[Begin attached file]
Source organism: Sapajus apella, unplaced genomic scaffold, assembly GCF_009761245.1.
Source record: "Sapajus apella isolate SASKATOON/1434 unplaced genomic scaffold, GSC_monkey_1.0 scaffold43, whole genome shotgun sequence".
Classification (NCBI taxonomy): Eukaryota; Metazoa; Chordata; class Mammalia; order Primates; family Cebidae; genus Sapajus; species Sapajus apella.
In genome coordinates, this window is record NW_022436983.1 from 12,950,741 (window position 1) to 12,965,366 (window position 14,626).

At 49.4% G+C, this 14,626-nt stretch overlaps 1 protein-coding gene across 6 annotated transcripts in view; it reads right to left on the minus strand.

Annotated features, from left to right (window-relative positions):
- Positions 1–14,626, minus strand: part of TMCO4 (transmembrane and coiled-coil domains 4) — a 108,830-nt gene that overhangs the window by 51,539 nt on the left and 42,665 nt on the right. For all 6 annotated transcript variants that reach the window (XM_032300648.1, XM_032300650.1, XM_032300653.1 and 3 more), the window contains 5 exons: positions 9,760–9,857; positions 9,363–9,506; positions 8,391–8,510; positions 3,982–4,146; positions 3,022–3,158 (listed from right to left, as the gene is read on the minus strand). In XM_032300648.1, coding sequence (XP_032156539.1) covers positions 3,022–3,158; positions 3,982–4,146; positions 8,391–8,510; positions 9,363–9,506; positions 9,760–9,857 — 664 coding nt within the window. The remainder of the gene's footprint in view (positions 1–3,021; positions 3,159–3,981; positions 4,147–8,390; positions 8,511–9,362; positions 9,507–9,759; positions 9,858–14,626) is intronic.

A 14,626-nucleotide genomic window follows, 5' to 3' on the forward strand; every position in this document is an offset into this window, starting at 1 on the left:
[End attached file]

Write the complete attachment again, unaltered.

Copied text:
Source organism: Sapajus apella, unplaced genomic scaffold, assembly GCF_009761245.1.
Source record: "Sapajus apella isolate SASKATOON/1434 unplaced genomic scaffold, GSC_monkey_1.0 scaffold43, whole genome shotgun sequence".
Classification (NCBI taxonomy): Eukaryota; Metazoa; Chordata; class Mammalia; order Primates; family Cebidae; genus Sapajus; species Sapajus apella.
In genome coordinates, this window is record NW_022436983.1 from 12,950,741 (window position 1) to 12,965,366 (window position 14,626).

At 49.4% G+C, this 14,626-nt stretch overlaps 1 protein-coding gene across 6 annotated transcripts in view; it reads right to left on the minus strand.

Annotated features, from left to right (window-relative positions):
- Positions 1–14,626, minus strand: part of TMCO4 (transmembrane and coiled-coil domains 4) — a 108,830-nt gene that overhangs the window by 51,539 nt on the left and 42,665 nt on the right. For all 6 annotated transcript variants that reach the window (XM_032300648.1, XM_032300650.1, XM_032300653.1 and 3 more), the window contains 5 exons: positions 9,760–9,857; positions 9,363–9,506; positions 8,391–8,510; positions 3,982–4,146; positions 3,022–3,158 (listed from right to left, as the gene is read on the minus strand). In XM_032300648.1, coding sequence (XP_032156539.1) covers positions 3,022–3,158; positions 3,982–4,146; positions 8,391–8,510; positions 9,363–9,506; positions 9,760–9,857 — 664 coding nt within the window. The remainder of the gene's footprint in view (positions 1–3,021; positions 3,159–3,981; positions 4,147–8,390; positions 8,511–9,362; positions 9,507–9,759; positions 9,858–14,626) is intronic.

A 14,626-nucleotide genomic window follows, 5' to 3' on the forward strand; every position in this document is an offset into this window, starting at 1 on the left: